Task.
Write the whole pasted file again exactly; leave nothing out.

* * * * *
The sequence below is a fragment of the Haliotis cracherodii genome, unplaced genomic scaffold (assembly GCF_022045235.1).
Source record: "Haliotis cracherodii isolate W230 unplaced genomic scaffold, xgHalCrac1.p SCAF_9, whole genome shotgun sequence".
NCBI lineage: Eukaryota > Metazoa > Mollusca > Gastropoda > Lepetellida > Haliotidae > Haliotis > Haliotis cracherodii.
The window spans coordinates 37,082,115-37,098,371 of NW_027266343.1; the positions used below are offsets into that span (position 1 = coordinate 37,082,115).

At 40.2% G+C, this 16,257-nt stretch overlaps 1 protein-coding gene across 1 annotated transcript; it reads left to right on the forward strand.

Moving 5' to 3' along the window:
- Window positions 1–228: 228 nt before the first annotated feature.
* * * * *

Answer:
The sequence below is a fragment of the Haliotis cracherodii genome, unplaced genomic scaffold (assembly GCF_022045235.1).
Source record: "Haliotis cracherodii isolate W230 unplaced genomic scaffold, xgHalCrac1.p SCAF_9, whole genome shotgun sequence".
NCBI lineage: Eukaryota > Metazoa > Mollusca > Gastropoda > Lepetellida > Haliotidae > Haliotis > Haliotis cracherodii.
The window spans coordinates 37,082,115-37,098,371 of NW_027266343.1; the positions used below are offsets into that span (position 1 = coordinate 37,082,115).

At 40.2% G+C, this 16,257-nt stretch overlaps 1 protein-coding gene across 1 annotated transcript; it reads left to right on the forward strand.

Moving 5' to 3' along the window:
- Window positions 1–228: 228 nt before the first annotated feature.